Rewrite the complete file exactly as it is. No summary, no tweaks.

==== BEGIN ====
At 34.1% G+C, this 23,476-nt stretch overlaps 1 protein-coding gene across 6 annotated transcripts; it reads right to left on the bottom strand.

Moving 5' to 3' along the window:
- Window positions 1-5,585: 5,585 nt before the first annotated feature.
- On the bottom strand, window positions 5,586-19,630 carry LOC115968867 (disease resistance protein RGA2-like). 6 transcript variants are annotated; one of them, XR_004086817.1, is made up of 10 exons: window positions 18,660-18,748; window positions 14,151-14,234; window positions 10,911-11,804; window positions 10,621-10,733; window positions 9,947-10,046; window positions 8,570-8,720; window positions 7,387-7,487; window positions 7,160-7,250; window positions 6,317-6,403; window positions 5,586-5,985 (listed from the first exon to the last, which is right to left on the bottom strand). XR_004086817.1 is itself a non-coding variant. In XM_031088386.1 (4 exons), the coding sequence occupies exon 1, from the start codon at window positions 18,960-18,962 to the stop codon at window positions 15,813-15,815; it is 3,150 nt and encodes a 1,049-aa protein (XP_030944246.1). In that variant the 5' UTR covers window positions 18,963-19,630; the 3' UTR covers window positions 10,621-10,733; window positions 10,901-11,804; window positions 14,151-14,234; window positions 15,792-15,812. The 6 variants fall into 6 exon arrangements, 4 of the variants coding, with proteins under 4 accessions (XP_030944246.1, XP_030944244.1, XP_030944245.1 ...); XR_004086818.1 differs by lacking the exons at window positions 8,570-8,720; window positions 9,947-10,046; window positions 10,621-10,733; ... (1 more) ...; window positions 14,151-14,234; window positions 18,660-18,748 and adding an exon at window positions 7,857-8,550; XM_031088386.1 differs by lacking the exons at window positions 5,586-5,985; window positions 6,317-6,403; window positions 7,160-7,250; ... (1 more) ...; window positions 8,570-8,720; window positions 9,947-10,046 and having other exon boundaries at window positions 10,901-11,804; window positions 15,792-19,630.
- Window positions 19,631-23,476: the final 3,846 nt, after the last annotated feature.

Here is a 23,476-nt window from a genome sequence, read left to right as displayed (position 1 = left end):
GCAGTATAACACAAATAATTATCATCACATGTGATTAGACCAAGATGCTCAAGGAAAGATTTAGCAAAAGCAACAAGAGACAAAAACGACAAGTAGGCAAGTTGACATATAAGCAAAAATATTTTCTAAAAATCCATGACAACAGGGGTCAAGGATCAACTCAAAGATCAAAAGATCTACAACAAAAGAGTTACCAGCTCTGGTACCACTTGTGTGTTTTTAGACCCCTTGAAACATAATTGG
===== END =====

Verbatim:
At 34.1% G+C, this 23,476-nt stretch overlaps 1 protein-coding gene across 6 annotated transcripts; it reads right to left on the bottom strand.

Moving 5' to 3' along the window:
- Window positions 1-5,585: 5,585 nt before the first annotated feature.
- On the bottom strand, window positions 5,586-19,630 carry LOC115968867 (disease resistance protein RGA2-like). 6 transcript variants are annotated; one of them, XR_004086817.1, is made up of 10 exons: window positions 18,660-18,748; window positions 14,151-14,234; window positions 10,911-11,804; window positions 10,621-10,733; window positions 9,947-10,046; window positions 8,570-8,720; window positions 7,387-7,487; window positions 7,160-7,250; window positions 6,317-6,403; window positions 5,586-5,985 (listed from the first exon to the last, which is right to left on the bottom strand). XR_004086817.1 is itself a non-coding variant. In XM_031088386.1 (4 exons), the coding sequence occupies exon 1, from the start codon at window positions 18,960-18,962 to the stop codon at window positions 15,813-15,815; it is 3,150 nt and encodes a 1,049-aa protein (XP_030944246.1). In that variant the 5' UTR covers window positions 18,963-19,630; the 3' UTR covers window positions 10,621-10,733; window positions 10,901-11,804; window positions 14,151-14,234; window positions 15,792-15,812. The 6 variants fall into 6 exon arrangements, 4 of the variants coding, with proteins under 4 accessions (XP_030944246.1, XP_030944244.1, XP_030944245.1 ...); XR_004086818.1 differs by lacking the exons at window positions 8,570-8,720; window positions 9,947-10,046; window positions 10,621-10,733; ... (1 more) ...; window positions 14,151-14,234; window positions 18,660-18,748 and adding an exon at window positions 7,857-8,550; XM_031088386.1 differs by lacking the exons at window positions 5,586-5,985; window positions 6,317-6,403; window positions 7,160-7,250; ... (1 more) ...; window positions 8,570-8,720; window positions 9,947-10,046 and having other exon boundaries at window positions 10,901-11,804; window positions 15,792-19,630.
- Window positions 19,631-23,476: the final 3,846 nt, after the last annotated feature.

Here is a 23,476-nt window from a genome sequence, read left to right as displayed (position 1 = left end):
GCAGTATAACACAAATAATTATCATCACATGTGATTAGACCAAGATGCTCAAGGAAAGATTTAGCAAAAGCAACAAGAGACAAAAACGACAAGTAGGCAAGTTGACATATAAGCAAAAATATTTTCTAAAAATCCATGACAACAGGGGTCAAGGATCAACTCAAAGATCAAAAGATCTACAACAAAAGAGTTACCAGCTCTGGTACCACTTGTGTGTTTTTAGACCCCTTGAAACATAATTGG